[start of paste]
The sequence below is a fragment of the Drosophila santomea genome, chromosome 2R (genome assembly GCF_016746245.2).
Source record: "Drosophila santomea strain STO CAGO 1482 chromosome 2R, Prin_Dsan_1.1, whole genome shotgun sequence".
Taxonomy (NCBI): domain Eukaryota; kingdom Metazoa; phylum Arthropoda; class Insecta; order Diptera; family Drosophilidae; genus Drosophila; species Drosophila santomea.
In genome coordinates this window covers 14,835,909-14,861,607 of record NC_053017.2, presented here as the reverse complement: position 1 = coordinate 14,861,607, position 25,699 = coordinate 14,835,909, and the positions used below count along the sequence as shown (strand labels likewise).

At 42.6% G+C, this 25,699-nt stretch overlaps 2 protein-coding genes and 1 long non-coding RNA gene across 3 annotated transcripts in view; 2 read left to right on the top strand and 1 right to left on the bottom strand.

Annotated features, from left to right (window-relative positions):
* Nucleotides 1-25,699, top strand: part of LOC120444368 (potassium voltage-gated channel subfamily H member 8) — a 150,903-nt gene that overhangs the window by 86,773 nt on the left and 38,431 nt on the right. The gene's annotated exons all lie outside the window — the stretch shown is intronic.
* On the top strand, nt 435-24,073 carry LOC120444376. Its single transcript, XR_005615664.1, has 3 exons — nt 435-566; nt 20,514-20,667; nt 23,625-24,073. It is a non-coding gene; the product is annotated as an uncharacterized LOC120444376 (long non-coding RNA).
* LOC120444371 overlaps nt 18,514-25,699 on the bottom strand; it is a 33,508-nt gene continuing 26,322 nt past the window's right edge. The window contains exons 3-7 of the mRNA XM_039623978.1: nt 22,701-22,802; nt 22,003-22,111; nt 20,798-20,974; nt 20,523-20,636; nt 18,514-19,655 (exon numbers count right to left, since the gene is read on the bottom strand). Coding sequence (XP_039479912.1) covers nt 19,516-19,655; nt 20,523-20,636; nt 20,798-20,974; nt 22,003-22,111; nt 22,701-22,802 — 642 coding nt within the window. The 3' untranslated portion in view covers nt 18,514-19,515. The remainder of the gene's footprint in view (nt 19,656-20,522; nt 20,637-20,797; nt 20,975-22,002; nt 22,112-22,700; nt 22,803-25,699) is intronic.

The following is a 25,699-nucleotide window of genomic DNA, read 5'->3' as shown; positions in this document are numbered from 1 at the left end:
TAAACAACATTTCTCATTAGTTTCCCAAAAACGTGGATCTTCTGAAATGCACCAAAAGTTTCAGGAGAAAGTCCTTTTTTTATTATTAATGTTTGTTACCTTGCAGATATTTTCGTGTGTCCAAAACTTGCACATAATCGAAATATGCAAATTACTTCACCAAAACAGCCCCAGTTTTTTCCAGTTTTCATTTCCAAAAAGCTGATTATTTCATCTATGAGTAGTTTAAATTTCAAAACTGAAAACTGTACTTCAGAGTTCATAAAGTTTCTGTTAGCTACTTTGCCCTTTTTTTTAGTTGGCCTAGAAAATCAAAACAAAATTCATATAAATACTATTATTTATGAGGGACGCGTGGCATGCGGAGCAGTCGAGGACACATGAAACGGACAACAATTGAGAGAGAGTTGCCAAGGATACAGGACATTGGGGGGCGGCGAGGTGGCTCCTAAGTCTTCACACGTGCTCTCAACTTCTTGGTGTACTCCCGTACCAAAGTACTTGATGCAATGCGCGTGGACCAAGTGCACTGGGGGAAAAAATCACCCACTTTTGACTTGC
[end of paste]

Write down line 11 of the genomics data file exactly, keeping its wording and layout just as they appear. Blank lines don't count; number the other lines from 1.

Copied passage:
TAAACAACATTTCTCATTAGTTTCCCAAAAACGTGGATCTTCTGAAATGCACCAAAAGTTTCAGGAGAAAGTCCTTTTTTTATTATTAATGTTTGTTACCTTGCAGATATTTTCGTGTGTCCAAAACTTGCACATAATCGAAATATGCAAATTACTTCACCAAAACAGCCCCAGTTTTTTCCAGTTTTCATTTCCAAAAAGCTGATTATTTCATCTATGAGTAGTTTAAATTTCAAAACTGAAAACTGTACTTCAGAGTTCATAAAGTTTCTGTTAGCTACTTTGCCCTTTTTTTTAGTTGGCCTAGAAAATCAAAACAAAATTCATATAAATACTATTATTTATGAGGGACGCGTGGCATGCGGAGCAGTCGAGGACACATGAAACGGACAACAATTGAGAGAGAGTTGCCAAGGATACAGGACATTGGGGGGCGGCGAGGTGGCTCCTAAGTCTTCACACGTGCTCTCAACTTCTTGGTGTACTCCCGTACCAAAGTACTTGATGCAATGCGCGTGGACCAAGTGCACTGGGGGAAAAAATCACCCACTTTTGACTTGC